A non-randomized repeated-measures controlled clinical trial was conducted, allocating participants to an intervention or control group according to their ability or inability to attend all presential sessions in the program. It was not possible to randomly assign participants for ethical reasons, because it would mean denying the program to some caregivers requesting it. The study is registered at ClinicalTrials.gov (NCT04570826).

2.2. Setting and Selection of Participants

Relevant associations in the city and province of Granada city were contacted by the researchers in person or by telephone, to recruit informal caregivers for the study. Inclusion criteria for participation were care for at least two years of a dependent family member or close relative living in the same dwelling; no receipt of any economic remuneration, and a caregiver burden > 55 points on the Zarit Burden Scale [27]. Each item in this scale was scored on a 5-point Likert scale (0 = never to 4 = nearly always), yielding a total score ranging from 0 to 88. No consensus was established on the cutoff score for a high burden; however, after a review of the literature, a value of 55 points was selected. Exclusion criteria were history of cardiovascular disease; and previous experience in mind–body practices. Written informed consent was obtained from all participants in the study, which was approved by the local research ethics committee (CEI-GR C-9) and followed the principles of the Declaration of Helsinki. Convenience sampling was used to assign caregivers to the control or experimental groups. Figure 1 depicts the flow of participants through the study. A single researcher (L.D.-R.) contacted participants by telephone to collect data on their medical history and demographic characteristics, including age, gender, ethnicity, marital status, educational level, occupation, alcohol and smoking habits, menopause status, time performing caring activity, relationship with care-receiver, weight, and height.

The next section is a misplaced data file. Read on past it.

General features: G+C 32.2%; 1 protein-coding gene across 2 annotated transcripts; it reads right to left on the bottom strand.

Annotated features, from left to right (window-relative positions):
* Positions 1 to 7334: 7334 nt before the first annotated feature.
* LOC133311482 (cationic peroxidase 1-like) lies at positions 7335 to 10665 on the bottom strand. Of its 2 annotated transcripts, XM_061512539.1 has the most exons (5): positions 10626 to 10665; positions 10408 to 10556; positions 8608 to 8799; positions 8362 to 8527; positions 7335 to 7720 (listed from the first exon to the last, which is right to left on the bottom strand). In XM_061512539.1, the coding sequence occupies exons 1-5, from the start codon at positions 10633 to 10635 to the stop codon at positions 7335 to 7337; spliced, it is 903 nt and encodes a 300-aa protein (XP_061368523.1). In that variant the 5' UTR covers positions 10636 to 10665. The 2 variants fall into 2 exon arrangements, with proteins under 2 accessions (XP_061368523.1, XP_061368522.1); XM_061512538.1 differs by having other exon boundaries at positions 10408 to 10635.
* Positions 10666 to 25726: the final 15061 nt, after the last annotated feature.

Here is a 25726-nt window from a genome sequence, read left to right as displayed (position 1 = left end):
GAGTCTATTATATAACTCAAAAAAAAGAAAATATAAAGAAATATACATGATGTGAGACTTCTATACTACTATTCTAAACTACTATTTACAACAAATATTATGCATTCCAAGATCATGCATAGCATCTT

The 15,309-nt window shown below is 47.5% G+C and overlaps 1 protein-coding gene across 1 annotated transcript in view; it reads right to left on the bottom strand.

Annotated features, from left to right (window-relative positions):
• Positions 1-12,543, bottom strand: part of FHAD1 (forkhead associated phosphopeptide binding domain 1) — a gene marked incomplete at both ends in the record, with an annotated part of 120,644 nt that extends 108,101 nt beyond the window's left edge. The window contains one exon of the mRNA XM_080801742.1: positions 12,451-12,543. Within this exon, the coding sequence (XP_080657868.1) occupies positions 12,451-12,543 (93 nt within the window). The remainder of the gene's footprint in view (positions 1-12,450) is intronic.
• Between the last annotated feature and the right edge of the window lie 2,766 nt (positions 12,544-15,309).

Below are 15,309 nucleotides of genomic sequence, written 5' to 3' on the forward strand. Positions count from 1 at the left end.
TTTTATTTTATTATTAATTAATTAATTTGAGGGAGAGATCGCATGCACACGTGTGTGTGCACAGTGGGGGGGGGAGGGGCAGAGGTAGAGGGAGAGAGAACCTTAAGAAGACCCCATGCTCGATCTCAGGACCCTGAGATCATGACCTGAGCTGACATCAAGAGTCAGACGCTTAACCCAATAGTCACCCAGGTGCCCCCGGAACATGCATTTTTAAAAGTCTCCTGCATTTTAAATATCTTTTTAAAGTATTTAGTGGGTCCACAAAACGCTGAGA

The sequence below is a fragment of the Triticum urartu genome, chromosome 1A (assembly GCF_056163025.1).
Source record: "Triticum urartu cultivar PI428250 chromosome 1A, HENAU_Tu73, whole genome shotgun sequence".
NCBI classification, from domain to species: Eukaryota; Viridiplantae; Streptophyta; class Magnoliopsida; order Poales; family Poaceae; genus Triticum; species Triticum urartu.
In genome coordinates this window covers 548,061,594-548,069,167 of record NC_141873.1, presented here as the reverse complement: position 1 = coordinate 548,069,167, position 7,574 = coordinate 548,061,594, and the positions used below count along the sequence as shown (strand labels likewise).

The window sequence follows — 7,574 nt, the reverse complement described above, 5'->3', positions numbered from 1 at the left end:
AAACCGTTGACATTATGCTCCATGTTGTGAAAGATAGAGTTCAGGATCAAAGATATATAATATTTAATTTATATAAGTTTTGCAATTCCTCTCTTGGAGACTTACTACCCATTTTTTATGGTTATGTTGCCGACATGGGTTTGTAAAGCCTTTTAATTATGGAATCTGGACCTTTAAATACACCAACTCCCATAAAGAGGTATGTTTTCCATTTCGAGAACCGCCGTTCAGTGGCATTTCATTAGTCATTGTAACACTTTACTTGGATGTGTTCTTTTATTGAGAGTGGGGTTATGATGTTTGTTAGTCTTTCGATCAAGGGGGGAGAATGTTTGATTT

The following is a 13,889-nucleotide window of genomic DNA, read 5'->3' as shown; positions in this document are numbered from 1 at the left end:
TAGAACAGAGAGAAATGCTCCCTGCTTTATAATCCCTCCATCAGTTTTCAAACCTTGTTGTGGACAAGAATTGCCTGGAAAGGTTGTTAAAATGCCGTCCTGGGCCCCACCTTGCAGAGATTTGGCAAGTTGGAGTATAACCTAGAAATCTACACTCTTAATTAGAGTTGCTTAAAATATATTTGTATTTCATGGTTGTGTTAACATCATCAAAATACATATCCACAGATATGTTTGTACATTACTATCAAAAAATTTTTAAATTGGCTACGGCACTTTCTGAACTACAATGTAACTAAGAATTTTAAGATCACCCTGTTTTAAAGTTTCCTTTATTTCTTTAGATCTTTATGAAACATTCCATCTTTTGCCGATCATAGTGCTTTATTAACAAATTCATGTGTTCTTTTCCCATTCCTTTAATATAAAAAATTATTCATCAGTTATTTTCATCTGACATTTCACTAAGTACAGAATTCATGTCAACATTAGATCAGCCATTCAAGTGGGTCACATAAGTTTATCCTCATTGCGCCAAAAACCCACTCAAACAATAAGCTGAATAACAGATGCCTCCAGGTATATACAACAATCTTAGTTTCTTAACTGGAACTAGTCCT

2.3. Control Group

At the time of their allocation to the control group, these caregivers received a sheet that summarized the theory and practice of meditation and outlined its scientific basis.

2.4. Experimental Group

The experimental group participated in a one-month meditation program of eight 2 h sessions.

2.5. Meditation Training Program

A meditation trainer with more than 10 years of experience ran a Focused Attention Meditation program in a room at the School of Health Sciences of the University of Granada. Over a four-week period, two 2 h sessions were conducted each Friday afternoon, with a 30 min interval between them. In brief, the aims were to learn a comfortable posture when sitting or lying down; to focus attention on the breathing and allow distractions to come and go naturally without judging.
Each two-hour session started with a 15 min class on the scientific evidence supporting the exercises, followed by 25 min of exercises to promote mobility, flexibility, balance, strength, and endurance (Downward Dog, Child’s Pose, High Lunge, Triangle Pose, Mountain Pose, Cat/Cow Pose, Bridge Pose, Seated Forward Bend, Tree Pose, Pigeon Pose) and then by 25 min of costal, diaphragmatic, and clavicular breathing exercises to develop lung capacity (Stimulating Breath or Bellow Breath, Relaxing Breathing Exercise, Counting the Breath), with a final 25 min of body awareness exercises, observing sensations, thoughts and perceptions, with gratitude and compassion (Body Scan Meditation, Progressive Muscle Relaxation, Visualization, Conscious Observation). Although free to repeat the exercises at home, no participant reported being able to do so, citing time constraints.

Sample Size Calculation

The EPIDAT 4.1 software (Xunta de Galicia, Spain) was used to estimate the sample size for a statistical power of 80% with α = 0.05, based on previously published data [28]. A minimum sample size of 23 participants per group was calculated.

2.6. Outcome Measures